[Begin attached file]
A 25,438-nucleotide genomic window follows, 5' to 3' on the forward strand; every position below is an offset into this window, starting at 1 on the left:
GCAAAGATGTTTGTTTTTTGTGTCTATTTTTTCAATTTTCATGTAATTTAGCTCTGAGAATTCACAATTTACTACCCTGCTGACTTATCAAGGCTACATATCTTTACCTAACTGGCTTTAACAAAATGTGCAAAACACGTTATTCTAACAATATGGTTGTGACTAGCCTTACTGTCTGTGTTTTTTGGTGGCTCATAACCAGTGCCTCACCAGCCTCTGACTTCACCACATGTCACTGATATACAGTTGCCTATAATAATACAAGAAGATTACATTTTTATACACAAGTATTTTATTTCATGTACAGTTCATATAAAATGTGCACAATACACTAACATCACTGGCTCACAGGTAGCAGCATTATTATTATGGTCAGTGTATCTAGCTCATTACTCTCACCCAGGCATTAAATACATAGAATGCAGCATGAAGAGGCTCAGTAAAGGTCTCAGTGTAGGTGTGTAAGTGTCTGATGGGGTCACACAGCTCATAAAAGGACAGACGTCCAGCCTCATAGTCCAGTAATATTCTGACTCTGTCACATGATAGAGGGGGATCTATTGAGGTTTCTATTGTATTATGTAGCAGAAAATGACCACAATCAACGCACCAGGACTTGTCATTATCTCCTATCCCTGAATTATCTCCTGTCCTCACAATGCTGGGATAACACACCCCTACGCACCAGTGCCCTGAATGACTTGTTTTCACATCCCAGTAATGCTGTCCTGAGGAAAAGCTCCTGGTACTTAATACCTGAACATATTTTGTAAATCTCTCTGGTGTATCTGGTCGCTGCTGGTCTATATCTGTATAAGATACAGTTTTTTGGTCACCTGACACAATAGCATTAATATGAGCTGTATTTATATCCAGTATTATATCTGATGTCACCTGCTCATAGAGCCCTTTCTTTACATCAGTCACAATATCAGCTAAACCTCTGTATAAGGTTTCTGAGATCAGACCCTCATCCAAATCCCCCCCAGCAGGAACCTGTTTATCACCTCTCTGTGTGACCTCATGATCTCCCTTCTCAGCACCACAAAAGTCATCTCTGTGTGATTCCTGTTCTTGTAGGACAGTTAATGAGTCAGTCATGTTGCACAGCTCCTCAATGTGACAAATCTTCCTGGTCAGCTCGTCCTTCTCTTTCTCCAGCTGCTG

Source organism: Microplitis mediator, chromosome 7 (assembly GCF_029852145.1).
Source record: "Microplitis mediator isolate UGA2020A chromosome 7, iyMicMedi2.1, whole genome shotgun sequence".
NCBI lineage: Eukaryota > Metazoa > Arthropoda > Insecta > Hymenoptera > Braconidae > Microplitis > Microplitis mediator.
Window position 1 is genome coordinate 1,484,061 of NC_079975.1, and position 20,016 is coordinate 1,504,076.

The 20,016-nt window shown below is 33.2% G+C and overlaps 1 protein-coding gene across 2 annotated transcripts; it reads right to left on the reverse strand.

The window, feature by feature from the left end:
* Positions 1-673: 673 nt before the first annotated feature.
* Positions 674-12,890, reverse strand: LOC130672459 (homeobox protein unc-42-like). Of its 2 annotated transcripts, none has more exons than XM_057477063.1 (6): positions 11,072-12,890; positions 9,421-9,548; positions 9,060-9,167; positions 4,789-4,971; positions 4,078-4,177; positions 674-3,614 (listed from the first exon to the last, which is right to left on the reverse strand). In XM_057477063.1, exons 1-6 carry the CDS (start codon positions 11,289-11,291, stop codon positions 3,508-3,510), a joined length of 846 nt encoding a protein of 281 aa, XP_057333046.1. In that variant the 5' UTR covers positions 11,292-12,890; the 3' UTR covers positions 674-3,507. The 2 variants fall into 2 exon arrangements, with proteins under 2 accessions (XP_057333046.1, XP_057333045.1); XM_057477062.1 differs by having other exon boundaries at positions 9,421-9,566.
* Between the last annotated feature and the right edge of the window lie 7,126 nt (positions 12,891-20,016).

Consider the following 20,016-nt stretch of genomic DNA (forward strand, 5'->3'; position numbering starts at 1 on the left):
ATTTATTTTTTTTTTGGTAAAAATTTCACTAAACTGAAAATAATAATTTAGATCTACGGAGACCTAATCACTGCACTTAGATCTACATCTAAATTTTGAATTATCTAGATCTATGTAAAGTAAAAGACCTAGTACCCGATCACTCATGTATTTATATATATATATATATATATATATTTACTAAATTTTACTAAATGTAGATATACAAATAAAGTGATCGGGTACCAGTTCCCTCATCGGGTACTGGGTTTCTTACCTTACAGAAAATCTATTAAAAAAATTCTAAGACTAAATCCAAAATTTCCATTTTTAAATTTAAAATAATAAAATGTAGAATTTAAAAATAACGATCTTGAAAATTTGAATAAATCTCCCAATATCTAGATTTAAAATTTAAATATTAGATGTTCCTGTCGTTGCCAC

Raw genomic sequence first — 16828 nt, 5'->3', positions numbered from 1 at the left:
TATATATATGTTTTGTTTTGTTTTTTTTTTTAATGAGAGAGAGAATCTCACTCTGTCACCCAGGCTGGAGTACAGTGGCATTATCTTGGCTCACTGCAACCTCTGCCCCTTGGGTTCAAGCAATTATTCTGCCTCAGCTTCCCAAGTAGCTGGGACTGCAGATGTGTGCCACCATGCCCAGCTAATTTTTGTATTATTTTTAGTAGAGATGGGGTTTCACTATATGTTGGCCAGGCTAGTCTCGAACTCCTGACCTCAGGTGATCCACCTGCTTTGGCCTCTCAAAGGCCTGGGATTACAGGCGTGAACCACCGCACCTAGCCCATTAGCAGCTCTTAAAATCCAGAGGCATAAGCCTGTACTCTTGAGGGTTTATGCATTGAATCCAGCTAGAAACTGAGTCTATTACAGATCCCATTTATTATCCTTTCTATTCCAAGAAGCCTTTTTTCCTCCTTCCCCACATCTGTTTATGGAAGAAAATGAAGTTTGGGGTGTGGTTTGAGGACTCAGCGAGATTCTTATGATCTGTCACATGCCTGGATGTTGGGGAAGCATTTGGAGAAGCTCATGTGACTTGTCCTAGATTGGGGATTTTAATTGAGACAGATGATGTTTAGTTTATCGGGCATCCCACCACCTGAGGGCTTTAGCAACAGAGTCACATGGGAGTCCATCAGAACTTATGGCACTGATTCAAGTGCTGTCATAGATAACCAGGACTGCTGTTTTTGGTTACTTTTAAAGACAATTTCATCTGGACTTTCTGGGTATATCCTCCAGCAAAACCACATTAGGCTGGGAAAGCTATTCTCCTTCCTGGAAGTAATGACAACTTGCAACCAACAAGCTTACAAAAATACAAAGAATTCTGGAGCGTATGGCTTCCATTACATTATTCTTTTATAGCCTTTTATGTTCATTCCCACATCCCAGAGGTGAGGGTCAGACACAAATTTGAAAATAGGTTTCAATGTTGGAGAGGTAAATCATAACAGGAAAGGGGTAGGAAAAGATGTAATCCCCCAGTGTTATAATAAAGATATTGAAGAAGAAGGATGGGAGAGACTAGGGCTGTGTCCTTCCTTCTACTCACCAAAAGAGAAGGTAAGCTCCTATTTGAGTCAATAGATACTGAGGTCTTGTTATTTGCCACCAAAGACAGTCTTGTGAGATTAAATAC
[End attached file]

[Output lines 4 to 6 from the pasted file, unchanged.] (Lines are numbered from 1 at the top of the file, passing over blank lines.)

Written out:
Source record: "Microplitis mediator isolate UGA2020A chromosome 7, iyMicMedi2.1, whole genome shotgun sequence".
NCBI lineage: Eukaryota > Metazoa > Arthropoda > Insecta > Hymenoptera > Braconidae > Microplitis > Microplitis mediator.
Window position 1 is genome coordinate 1,484,061 of NC_079975.1, and position 20,016 is coordinate 1,504,076.